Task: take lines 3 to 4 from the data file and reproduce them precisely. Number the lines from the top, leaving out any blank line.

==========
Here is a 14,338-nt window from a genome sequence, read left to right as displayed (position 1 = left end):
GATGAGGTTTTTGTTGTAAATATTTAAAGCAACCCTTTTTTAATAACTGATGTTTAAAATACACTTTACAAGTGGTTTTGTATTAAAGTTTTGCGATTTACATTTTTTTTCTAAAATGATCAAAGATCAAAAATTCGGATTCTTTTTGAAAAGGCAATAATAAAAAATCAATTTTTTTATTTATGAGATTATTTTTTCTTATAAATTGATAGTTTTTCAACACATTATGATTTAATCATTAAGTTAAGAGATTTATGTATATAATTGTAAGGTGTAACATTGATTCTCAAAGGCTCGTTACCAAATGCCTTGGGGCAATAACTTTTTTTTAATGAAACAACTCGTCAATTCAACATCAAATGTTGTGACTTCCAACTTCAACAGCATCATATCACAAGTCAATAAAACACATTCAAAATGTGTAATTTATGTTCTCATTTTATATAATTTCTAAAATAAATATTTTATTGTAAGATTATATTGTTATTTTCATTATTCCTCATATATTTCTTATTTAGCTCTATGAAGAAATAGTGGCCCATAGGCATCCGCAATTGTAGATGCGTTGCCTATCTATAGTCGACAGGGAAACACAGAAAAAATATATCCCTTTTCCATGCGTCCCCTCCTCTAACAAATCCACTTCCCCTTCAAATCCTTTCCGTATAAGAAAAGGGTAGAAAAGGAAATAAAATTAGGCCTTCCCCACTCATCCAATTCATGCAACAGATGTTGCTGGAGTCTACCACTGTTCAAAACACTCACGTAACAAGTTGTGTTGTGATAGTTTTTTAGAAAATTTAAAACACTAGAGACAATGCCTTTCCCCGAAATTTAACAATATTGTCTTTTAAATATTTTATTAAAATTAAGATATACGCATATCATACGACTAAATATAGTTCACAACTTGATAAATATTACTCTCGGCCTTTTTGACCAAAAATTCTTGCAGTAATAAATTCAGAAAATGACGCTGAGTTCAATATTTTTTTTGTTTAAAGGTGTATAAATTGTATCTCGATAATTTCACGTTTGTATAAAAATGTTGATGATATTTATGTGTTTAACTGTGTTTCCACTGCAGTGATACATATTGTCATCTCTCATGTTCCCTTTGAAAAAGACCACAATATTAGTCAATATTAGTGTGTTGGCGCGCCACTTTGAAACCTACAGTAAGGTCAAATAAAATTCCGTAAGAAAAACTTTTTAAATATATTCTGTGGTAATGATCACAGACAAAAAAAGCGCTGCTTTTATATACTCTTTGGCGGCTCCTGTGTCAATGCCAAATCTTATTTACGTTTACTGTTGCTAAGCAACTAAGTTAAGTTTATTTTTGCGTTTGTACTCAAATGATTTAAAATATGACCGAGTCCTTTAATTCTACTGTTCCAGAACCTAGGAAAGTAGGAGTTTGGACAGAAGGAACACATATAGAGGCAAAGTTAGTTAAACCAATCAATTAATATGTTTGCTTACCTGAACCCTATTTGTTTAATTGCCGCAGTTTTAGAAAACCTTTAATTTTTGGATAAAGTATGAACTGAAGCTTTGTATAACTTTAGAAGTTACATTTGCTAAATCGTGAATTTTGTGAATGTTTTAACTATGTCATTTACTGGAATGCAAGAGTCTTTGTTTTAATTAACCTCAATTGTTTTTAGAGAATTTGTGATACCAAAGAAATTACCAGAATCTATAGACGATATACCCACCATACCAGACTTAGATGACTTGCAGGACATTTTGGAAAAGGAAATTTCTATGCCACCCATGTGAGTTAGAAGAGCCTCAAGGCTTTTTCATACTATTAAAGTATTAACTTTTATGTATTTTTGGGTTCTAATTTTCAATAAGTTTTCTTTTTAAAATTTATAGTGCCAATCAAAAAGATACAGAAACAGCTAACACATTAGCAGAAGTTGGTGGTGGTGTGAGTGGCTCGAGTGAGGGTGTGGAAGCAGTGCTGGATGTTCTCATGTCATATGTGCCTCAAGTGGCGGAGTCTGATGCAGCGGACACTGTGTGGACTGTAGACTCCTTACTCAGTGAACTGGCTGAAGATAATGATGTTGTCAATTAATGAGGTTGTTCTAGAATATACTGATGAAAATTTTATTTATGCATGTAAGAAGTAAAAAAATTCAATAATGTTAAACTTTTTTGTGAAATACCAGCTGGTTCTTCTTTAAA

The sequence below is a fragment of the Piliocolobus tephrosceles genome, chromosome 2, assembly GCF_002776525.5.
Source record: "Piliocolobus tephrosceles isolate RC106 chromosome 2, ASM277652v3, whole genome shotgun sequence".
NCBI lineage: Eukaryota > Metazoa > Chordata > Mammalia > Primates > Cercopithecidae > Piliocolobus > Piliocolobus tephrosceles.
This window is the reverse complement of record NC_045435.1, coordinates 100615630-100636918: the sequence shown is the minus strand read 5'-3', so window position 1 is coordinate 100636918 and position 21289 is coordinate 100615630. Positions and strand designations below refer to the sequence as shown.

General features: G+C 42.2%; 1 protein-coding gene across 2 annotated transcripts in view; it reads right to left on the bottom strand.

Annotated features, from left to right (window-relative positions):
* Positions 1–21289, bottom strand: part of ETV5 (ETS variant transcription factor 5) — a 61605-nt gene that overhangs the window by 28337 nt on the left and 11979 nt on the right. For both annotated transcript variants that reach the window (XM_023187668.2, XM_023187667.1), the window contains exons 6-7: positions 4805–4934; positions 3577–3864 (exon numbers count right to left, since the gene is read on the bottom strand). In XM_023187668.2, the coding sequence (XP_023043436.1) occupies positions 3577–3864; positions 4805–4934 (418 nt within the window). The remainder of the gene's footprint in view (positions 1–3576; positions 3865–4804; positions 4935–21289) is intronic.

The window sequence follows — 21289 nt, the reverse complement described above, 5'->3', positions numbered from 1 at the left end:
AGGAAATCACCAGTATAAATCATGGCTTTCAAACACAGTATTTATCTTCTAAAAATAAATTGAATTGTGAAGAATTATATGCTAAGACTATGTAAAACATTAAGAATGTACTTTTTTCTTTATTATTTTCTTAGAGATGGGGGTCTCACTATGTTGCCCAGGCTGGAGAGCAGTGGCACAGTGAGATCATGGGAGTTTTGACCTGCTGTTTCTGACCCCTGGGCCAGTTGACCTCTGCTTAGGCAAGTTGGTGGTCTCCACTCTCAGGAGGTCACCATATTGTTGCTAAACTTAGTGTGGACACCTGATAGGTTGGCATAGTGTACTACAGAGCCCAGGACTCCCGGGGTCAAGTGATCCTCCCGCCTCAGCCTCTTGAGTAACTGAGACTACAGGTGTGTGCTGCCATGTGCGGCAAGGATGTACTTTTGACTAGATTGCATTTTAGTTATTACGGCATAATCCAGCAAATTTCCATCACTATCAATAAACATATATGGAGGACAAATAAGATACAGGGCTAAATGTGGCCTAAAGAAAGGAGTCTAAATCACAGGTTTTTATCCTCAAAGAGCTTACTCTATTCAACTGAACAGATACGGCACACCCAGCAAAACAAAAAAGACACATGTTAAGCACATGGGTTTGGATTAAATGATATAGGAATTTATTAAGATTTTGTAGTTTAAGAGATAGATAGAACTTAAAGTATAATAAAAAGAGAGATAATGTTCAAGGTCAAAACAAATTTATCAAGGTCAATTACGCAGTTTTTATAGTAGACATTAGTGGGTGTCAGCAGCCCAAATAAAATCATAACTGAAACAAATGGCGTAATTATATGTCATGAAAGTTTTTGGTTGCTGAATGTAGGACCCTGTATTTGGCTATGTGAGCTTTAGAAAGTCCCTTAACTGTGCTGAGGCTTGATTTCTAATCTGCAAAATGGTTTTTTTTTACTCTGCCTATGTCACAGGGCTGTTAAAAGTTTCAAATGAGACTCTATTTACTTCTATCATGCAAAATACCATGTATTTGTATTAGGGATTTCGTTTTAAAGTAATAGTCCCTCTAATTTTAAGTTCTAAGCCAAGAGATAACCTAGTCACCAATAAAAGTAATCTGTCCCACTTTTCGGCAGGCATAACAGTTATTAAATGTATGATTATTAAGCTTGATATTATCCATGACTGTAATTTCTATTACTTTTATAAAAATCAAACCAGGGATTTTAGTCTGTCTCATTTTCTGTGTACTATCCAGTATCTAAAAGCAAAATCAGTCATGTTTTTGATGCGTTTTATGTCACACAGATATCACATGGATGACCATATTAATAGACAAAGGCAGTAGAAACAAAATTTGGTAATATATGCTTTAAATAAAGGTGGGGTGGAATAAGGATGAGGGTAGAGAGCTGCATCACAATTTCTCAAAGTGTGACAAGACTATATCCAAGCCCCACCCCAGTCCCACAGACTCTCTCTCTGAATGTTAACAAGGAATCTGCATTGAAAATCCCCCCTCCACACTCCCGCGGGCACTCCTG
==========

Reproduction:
The sequence below is a fragment of the Piliocolobus tephrosceles genome, chromosome 2, assembly GCF_002776525.5.
Source record: "Piliocolobus tephrosceles isolate RC106 chromosome 2, ASM277652v3, whole genome shotgun sequence".